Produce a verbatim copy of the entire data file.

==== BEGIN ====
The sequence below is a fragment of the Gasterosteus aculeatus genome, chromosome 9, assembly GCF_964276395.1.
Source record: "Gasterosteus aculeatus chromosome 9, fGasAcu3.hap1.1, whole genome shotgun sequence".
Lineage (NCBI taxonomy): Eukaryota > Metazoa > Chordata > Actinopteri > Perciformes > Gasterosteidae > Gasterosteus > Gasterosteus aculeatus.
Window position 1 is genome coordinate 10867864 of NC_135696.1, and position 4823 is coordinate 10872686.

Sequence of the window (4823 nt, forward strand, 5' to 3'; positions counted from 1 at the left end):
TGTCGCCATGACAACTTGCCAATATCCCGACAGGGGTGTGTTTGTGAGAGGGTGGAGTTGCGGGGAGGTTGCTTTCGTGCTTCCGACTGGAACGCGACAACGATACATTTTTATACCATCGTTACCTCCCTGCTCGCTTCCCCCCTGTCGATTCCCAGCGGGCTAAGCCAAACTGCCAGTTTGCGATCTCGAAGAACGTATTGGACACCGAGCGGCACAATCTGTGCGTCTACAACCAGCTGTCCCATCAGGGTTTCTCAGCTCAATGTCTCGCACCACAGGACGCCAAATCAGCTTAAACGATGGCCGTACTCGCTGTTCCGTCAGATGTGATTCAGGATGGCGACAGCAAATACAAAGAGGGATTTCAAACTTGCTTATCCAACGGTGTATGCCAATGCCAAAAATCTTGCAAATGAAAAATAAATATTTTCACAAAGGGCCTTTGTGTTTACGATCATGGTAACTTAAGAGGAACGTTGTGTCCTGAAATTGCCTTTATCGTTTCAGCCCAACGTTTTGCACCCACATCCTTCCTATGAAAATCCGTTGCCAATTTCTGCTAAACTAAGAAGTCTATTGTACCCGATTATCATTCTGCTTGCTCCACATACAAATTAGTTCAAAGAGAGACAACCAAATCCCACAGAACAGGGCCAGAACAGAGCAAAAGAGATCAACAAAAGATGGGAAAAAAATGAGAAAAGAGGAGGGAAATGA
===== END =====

The sequence below is a fragment of the Gasterosteus aculeatus genome, chromosome 9, assembly GCF_964276395.1.
Source record: "Gasterosteus aculeatus chromosome 9, fGasAcu3.hap1.1, whole genome shotgun sequence".
Lineage (NCBI taxonomy): Eukaryota > Metazoa > Chordata > Actinopteri > Perciformes > Gasterosteidae > Gasterosteus > Gasterosteus aculeatus.
Window position 1 is genome coordinate 10867864 of NC_135696.1, and position 4823 is coordinate 10872686.

Sequence of the window (4823 nt, forward strand, 5' to 3'; positions counted from 1 at the left end):
TGTCGCCATGACAACTTGCCAATATCCCGACAGGGGTGTGTTTGTGAGAGGGTGGAGTTGCGGGGAGGTTGCTTTCGTGCTTCCGACTGGAACGCGACAACGATACATTTTTATACCATCGTTACCTCCCTGCTCGCTTCCCCCCTGTCGATTCCCAGCGGGCTAAGCCAAACTGCCAGTTTGCGATCTCGAAGAACGTATTGGACACCGAGCGGCACAATCTGTGCGTCTACAACCAGCTGTCCCATCAGGGTTTCTCAGCTCAATGTCTCGCACCACAGGACGCCAAATCAGCTTAAACGATGGCCGTACTCGCTGTTCCGTCAGATGTGATTCAGGATGGCGACAGCAAATACAAAGAGGGATTTCAAACTTGCTTATCCAACGGTGTATGCCAATGCCAAAAATCTTGCAAATGAAAAATAAATATTTTCACAAAGGGCCTTTGTGTTTACGATCATGGTAACTTAAGAGGAACGTTGTGTCCTGAAATTGCCTTTATCGTTTCAGCCCAACGTTTTGCACCCACATCCTTCCTATGAAAATCCGTTGCCAATTTCTGCTAAACTAAGAAGTCTATTGTACCCGATTATCATTCTGCTTGCTCCACATACAAATTAGTTCAAAGAGAGACAACCAAATCCCACAGAACAGGGCCAGAACAGAGCAAAAGAGATCAACAAAAGATGGGAAAAAAATGAGAAAAGAGGAGGGAAATGA